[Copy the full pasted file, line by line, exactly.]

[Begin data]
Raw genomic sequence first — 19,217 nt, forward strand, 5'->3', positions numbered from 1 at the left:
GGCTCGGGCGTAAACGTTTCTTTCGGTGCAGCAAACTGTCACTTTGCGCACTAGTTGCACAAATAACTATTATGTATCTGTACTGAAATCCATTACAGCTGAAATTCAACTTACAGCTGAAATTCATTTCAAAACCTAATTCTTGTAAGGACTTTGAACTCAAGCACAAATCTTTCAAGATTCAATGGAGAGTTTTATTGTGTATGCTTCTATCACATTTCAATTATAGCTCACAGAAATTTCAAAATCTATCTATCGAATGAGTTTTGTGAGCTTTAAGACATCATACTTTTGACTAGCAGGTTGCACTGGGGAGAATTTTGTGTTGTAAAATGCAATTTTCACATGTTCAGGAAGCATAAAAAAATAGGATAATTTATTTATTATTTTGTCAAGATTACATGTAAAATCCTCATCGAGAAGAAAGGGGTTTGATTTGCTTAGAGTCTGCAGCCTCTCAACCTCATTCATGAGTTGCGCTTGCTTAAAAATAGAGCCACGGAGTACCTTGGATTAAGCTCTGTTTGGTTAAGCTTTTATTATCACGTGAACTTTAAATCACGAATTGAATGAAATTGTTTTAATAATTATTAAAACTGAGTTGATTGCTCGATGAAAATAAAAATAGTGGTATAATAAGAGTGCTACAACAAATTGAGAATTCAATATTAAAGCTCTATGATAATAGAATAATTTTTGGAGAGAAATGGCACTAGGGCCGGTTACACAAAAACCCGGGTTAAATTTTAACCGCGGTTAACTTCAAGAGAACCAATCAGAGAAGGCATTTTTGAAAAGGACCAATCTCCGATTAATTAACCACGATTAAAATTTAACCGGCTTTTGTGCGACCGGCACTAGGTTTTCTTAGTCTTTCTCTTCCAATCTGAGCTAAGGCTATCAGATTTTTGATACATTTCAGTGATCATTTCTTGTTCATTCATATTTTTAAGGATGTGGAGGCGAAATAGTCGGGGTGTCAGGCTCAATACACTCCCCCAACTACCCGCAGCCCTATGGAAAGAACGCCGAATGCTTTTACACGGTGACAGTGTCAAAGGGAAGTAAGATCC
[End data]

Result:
Raw genomic sequence first — 19,217 nt, forward strand, 5'->3', positions numbered from 1 at the left:
GGCTCGGGCGTAAACGTTTCTTTCGGTGCAGCAAACTGTCACTTTGCGCACTAGTTGCACAAATAACTATTATGTATCTGTACTGAAATCCATTACAGCTGAAATTCAACTTACAGCTGAAATTCATTTCAAAACCTAATTCTTGTAAGGACTTTGAACTCAAGCACAAATCTTTCAAGATTCAATGGAGAGTTTTATTGTGTATGCTTCTATCACATTTCAATTATAGCTCACAGAAATTTCAAAATCTATCTATCGAATGAGTTTTGTGAGCTTTAAGACATCATACTTTTGACTAGCAGGTTGCACTGGGGAGAATTTTGTGTTGTAAAATGCAATTTTCACATGTTCAGGAAGCATAAAAAAATAGGATAATTTATTTATTATTTTGTCAAGATTACATGTAAAATCCTCATCGAGAAGAAAGGGGTTTGATTTGCTTAGAGTCTGCAGCCTCTCAACCTCATTCATGAGTTGCGCTTGCTTAAAAATAGAGCCACGGAGTACCTTGGATTAAGCTCTGTTTGGTTAAGCTTTTATTATCACGTGAACTTTAAATCACGAATTGAATGAAATTGTTTTAATAATTATTAAAACTGAGTTGATTGCTCGATGAAAATAAAAATAGTGGTATAATAAGAGTGCTACAACAAATTGAGAATTCAATATTAAAGCTCTATGATAATAGAATAATTTTTGGAGAGAAATGGCACTAGGGCCGGTTACACAAAAACCCGGGTTAAATTTTAACCGCGGTTAACTTCAAGAGAACCAATCAGAGAAGGCATTTTTGAAAAGGACCAATCTCCGATTAATTAACCACGATTAAAATTTAACCGGCTTTTGTGCGACCGGCACTAGGTTTTCTTAGTCTTTCTCTTCCAATCTGAGCTAAGGCTATCAGATTTTTGATACATTTCAGTGATCATTTCTTGTTCATTCATATTTTTAAGGATGTGGAGGCGAAATAGTCGGGGTGTCAGGCTCAATACACTCCCCCAACTACCCGCAGCCCTATGGAAAGAACGCCGAATGCTTTTACACGGTGACAGTGTCAAAGGGAAGTAAGATCC